Having long served as doors of reflection for those keen about beauty and thought, mirrors were extensively used by artists in the late 14th century to popularize self-portraiture in a laborious effort to explore their own inner psyche. Soodeh Bagheri, Shideh Tami, Ahoo Hamedi and Shahla Hosseini Barzi are four such women artists based in Tehran, spanning four successive generations, whose self portraits collection was exhibited recently at Total Arts at The Courtyard, Dubai.
The exhibition, “Self Portraits and Portraits,” was a true, raw and inspiring entry into the private, intimate recesses of these women’s minds and emotions.
Ahoo Hamedi who uses the hand, body, or sometimes, the face as the subject of her portraits, employed various brush techniques and mixed media to add vulnerability to her paintings. The use of a merry color palette created a soft, feminine and defined collection of portraits.
“We have different thoughts and feelings. We have different faces. The most difficult part is to see your real self, not your preferred image, which may be more beautiful, stronger and more glorious. It is a process between what you are and what you want to be,” said Hamedi.
She said the reason behind indulging in self portraits is driven by the need to explore the inner self. The process of capturing and demonstrating emotions in her self portraits is a combination of recollections from the past and the present state of mind.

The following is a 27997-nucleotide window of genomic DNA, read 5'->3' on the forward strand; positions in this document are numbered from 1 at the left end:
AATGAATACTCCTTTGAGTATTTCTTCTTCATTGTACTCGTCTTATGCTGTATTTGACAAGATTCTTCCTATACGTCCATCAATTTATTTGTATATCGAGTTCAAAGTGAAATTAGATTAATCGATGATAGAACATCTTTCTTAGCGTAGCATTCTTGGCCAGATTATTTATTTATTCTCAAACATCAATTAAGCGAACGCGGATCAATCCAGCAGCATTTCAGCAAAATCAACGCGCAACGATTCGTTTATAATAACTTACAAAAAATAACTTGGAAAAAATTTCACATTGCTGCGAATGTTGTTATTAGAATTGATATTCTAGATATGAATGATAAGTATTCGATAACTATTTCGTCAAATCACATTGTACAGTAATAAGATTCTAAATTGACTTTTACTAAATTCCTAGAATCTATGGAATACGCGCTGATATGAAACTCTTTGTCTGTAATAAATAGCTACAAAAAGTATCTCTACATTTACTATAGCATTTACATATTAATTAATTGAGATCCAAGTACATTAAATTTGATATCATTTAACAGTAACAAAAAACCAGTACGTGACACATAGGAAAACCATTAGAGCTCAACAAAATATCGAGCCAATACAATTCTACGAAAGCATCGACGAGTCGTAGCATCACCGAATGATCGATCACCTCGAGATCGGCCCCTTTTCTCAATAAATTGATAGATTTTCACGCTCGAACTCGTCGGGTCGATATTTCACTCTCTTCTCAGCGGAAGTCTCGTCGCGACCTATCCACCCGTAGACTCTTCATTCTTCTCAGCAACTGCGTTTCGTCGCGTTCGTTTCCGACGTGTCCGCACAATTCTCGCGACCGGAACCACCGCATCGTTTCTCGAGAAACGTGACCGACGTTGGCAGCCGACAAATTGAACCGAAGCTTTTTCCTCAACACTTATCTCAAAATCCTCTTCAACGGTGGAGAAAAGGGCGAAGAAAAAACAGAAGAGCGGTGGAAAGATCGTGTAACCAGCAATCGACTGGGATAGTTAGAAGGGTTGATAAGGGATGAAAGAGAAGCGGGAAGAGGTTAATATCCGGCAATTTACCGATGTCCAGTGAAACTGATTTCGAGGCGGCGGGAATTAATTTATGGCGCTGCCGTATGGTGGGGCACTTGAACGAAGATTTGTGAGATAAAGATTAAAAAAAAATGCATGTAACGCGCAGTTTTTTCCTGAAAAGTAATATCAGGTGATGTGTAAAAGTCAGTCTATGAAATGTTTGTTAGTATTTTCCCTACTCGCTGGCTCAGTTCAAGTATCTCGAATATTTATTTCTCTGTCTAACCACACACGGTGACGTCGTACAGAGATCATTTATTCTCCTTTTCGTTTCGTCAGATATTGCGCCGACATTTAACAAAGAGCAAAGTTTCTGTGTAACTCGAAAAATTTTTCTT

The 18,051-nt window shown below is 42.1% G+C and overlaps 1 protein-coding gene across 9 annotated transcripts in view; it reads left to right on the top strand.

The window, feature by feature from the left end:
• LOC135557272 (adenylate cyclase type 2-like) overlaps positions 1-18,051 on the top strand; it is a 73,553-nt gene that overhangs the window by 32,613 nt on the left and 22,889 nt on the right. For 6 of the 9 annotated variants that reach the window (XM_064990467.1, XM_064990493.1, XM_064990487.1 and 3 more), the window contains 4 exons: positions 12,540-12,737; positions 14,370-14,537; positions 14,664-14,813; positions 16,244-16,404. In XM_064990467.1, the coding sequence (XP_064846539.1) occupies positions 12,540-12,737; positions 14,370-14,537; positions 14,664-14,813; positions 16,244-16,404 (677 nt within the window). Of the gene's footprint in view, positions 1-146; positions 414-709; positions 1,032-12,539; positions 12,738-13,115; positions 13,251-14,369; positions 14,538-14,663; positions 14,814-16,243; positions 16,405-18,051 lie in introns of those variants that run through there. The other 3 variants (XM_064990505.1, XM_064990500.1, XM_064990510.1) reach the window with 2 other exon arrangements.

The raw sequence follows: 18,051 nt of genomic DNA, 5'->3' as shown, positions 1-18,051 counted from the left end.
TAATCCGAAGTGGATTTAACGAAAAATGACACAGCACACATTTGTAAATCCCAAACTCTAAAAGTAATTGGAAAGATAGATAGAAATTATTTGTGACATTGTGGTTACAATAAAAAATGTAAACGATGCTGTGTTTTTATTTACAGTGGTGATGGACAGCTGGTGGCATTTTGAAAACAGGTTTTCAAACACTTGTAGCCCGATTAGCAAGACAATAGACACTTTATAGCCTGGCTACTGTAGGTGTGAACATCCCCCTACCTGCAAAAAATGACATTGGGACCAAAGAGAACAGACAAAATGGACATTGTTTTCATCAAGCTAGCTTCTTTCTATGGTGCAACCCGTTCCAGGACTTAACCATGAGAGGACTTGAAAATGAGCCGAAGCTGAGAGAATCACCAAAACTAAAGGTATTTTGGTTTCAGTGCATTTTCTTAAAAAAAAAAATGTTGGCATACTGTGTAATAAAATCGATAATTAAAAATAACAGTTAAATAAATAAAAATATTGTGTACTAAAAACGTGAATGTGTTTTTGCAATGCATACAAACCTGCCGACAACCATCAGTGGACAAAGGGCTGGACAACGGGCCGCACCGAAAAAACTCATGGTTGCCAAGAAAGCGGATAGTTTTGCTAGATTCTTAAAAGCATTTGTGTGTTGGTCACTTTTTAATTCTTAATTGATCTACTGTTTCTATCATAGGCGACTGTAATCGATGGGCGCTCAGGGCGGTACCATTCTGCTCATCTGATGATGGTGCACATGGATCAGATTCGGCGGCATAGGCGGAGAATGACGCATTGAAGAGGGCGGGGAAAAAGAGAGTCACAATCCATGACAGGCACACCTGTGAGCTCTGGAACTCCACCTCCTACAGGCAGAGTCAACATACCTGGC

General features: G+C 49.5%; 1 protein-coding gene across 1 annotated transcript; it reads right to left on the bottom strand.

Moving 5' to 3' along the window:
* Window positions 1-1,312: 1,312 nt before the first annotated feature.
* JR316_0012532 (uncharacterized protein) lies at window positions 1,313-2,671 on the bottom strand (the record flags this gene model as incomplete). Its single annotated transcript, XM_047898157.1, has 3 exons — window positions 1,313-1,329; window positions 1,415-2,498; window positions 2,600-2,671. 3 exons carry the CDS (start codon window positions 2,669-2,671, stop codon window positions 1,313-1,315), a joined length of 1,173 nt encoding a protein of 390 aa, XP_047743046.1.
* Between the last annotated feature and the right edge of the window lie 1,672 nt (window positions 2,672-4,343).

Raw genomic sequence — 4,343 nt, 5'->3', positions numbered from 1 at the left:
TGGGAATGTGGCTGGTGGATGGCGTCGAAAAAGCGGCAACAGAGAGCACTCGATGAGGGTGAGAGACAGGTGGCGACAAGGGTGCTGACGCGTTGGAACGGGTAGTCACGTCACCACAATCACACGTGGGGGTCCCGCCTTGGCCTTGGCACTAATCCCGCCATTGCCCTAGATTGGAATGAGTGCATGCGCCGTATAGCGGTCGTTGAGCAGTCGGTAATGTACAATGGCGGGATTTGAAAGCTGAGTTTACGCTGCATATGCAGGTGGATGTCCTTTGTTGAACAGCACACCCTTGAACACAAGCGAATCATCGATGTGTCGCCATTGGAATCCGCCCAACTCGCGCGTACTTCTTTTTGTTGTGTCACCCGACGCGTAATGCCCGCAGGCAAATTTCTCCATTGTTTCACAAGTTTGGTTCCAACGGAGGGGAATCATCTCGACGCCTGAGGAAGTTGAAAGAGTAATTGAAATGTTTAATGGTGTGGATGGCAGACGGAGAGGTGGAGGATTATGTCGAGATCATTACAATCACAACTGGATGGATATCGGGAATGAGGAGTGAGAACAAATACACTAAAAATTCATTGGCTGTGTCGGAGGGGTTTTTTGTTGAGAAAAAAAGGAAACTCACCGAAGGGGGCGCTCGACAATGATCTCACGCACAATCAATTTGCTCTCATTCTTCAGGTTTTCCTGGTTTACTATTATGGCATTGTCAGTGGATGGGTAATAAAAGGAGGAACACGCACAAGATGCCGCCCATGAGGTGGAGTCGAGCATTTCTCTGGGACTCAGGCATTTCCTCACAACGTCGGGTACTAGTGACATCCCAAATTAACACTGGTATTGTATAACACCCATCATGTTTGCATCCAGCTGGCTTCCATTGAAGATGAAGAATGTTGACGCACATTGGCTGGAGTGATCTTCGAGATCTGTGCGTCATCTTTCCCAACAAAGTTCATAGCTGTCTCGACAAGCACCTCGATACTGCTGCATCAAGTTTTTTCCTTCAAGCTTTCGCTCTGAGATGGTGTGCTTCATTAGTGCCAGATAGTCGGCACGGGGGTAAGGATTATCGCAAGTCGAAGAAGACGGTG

“I have painted myself so many times using a mirror, but for this exhibition, I have painted from my imagination. My face is fixed in my memory. Physical manifestation is the least important to me,” she said.
Her future plans are to “work and leave my imagination to go further...”
Shideh Tami, a poet, sculptor and painter uses humans as her only subject, both in her paintings and sculptures. Her collection of portraits at the exhibition was dominated with depictions of an elongated face and poignant, reflective features. She denied that the use of red, green and white colors that subtly hinted at a veil over the face in one of her portraits was a deliberate reference to the colors of the Iranian national flag.